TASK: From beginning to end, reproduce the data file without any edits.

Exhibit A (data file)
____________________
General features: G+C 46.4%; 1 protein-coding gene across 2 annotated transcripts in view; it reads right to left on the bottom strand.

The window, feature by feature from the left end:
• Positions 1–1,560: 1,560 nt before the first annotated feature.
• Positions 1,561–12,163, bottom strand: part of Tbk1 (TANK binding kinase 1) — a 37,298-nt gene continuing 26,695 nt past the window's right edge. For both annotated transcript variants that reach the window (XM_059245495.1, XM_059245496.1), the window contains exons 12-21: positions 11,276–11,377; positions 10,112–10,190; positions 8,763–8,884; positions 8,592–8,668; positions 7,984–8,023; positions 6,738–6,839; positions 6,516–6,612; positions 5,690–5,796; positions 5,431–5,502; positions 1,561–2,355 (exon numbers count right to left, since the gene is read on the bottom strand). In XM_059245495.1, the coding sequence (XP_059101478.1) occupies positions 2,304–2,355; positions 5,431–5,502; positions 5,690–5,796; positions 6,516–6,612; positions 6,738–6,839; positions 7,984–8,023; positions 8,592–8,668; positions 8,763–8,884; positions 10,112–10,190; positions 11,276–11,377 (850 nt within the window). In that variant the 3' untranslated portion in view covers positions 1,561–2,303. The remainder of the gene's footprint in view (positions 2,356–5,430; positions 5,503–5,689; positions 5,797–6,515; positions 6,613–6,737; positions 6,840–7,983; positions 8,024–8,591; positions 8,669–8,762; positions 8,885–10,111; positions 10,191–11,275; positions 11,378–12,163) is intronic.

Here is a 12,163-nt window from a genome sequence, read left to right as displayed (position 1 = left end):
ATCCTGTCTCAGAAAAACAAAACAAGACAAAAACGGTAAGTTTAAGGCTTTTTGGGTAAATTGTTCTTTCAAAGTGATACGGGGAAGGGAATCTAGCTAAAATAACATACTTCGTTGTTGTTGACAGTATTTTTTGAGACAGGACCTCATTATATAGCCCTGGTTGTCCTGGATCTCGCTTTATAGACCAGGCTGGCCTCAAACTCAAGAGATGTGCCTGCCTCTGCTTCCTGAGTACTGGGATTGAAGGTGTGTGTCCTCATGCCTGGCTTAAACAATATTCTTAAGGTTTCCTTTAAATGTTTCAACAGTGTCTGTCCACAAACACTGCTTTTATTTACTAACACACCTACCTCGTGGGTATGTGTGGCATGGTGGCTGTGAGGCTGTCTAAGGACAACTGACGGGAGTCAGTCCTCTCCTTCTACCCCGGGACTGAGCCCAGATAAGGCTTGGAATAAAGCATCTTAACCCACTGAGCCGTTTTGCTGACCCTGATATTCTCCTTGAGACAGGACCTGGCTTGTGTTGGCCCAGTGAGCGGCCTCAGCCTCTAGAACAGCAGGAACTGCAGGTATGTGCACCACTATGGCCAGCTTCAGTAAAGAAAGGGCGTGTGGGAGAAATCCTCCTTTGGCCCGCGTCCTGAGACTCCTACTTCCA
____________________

General features: G+C 46.4%; 1 protein-coding gene across 2 annotated transcripts in view; it reads right to left on the bottom strand.

The window, feature by feature from the left end:
• Positions 1–1,560: 1,560 nt before the first annotated feature.
• Positions 1,561–12,163, bottom strand: part of Tbk1 (TANK binding kinase 1) — a 37,298-nt gene continuing 26,695 nt past the window's right edge. For both annotated transcript variants that reach the window (XM_059245495.1, XM_059245496.1), the window contains exons 12-21: positions 11,276–11,377; positions 10,112–10,190; positions 8,763–8,884; positions 8,592–8,668; positions 7,984–8,023; positions 6,738–6,839; positions 6,516–6,612; positions 5,690–5,796; positions 5,431–5,502; positions 1,561–2,355 (exon numbers count right to left, since the gene is read on the bottom strand). In XM_059245495.1, the coding sequence (XP_059101478.1) occupies positions 2,304–2,355; positions 5,431–5,502; positions 5,690–5,796; positions 6,516–6,612; positions 6,738–6,839; positions 7,984–8,023; positions 8,592–8,668; positions 8,763–8,884; positions 10,112–10,190; positions 11,276–11,377 (850 nt within the window). In that variant the 3' untranslated portion in view covers positions 1,561–2,303. The remainder of the gene's footprint in view (positions 2,356–5,430; positions 5,503–5,689; positions 5,797–6,515; positions 6,613–6,737; positions 6,840–7,983; positions 8,024–8,591; positions 8,669–8,762; positions 8,885–10,111; positions 10,191–11,275; positions 11,378–12,163) is intronic.

Here is a 12,163-nt window from a genome sequence, read left to right as displayed (position 1 = left end):
ATCCTGTCTCAGAAAAACAAAACAAGACAAAAACGGTAAGTTTAAGGCTTTTTGGGTAAATTGTTCTTTCAAAGTGATACGGGGAAGGGAATCTAGCTAAAATAACATACTTCGTTGTTGTTGACAGTATTTTTTGAGACAGGACCTCATTATATAGCCCTGGTTGTCCTGGATCTCGCTTTATAGACCAGGCTGGCCTCAAACTCAAGAGATGTGCCTGCCTCTGCTTCCTGAGTACTGGGATTGAAGGTGTGTGTCCTCATGCCTGGCTTAAACAATATTCTTAAGGTTTCCTTTAAATGTTTCAACAGTGTCTGTCCACAAACACTGCTTTTATTTACTAACACACCTACCTCGTGGGTATGTGTGGCATGGTGGCTGTGAGGCTGTCTAAGGACAACTGACGGGAGTCAGTCCTCTCCTTCTACCCCGGGACTGAGCCCAGATAAGGCTTGGAATAAAGCATCTTAACCCACTGAGCCGTTTTGCTGACCCTGATATTCTCCTTGAGACAGGACCTGGCTTGTGTTGGCCCAGTGAGCGGCCTCAGCCTCTAGAACAGCAGGAACTGCAGGTATGTGCACCACTATGGCCAGCTTCAGTAAAGAAAGGGCGTGTGGGAGAAATCCTCCTTTGGCCCGCGTCCTGAGACTCCTACTTCCA